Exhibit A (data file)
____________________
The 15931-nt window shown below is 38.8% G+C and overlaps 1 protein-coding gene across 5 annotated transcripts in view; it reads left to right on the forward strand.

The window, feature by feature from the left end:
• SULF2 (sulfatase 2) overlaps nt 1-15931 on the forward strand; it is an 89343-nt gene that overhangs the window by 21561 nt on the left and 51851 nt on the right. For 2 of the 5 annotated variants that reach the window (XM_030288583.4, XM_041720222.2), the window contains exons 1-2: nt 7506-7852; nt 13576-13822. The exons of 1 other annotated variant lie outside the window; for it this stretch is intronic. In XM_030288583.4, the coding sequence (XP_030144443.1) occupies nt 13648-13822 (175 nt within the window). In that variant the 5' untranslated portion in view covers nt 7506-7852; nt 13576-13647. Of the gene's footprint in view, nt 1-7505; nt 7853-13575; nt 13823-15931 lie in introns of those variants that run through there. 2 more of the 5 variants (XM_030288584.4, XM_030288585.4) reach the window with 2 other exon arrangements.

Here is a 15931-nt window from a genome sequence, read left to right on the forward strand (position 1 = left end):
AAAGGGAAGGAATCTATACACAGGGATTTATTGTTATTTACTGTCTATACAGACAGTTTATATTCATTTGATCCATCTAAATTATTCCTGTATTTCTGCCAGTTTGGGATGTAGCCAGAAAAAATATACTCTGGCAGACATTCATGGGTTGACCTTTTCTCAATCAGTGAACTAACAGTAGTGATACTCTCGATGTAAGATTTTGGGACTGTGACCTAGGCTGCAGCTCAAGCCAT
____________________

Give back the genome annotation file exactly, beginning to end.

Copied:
The 15931-nt window shown below is 38.8% G+C and overlaps 1 protein-coding gene across 5 annotated transcripts in view; it reads left to right on the forward strand.

The window, feature by feature from the left end:
• SULF2 (sulfatase 2) overlaps nt 1-15931 on the forward strand; it is an 89343-nt gene that overhangs the window by 21561 nt on the left and 51851 nt on the right. For 2 of the 5 annotated variants that reach the window (XM_030288583.4, XM_041720222.2), the window contains exons 1-2: nt 7506-7852; nt 13576-13822. The exons of 1 other annotated variant lie outside the window; for it this stretch is intronic. In XM_030288583.4, the coding sequence (XP_030144443.1) occupies nt 13648-13822 (175 nt within the window). In that variant the 5' untranslated portion in view covers nt 7506-7852; nt 13576-13647. Of the gene's footprint in view, nt 1-7505; nt 7853-13575; nt 13823-15931 lie in introns of those variants that run through there. 2 more of the 5 variants (XM_030288584.4, XM_030288585.4) reach the window with 2 other exon arrangements.

Here is a 15931-nt window from a genome sequence, read left to right on the forward strand (position 1 = left end):
AAAGGGAAGGAATCTATACACAGGGATTTATTGTTATTTACTGTCTATACAGACAGTTTATATTCATTTGATCCATCTAAATTATTCCTGTATTTCTGCCAGTTTGGGATGTAGCCAGAAAAAATATACTCTGGCAGACATTCATGGGTTGACCTTTTCTCAATCAGTGAACTAACAGTAGTGATACTCTCGATGTAAGATTTTGGGACTGTGACCTAGGCTGCAGCTCAAGCCAT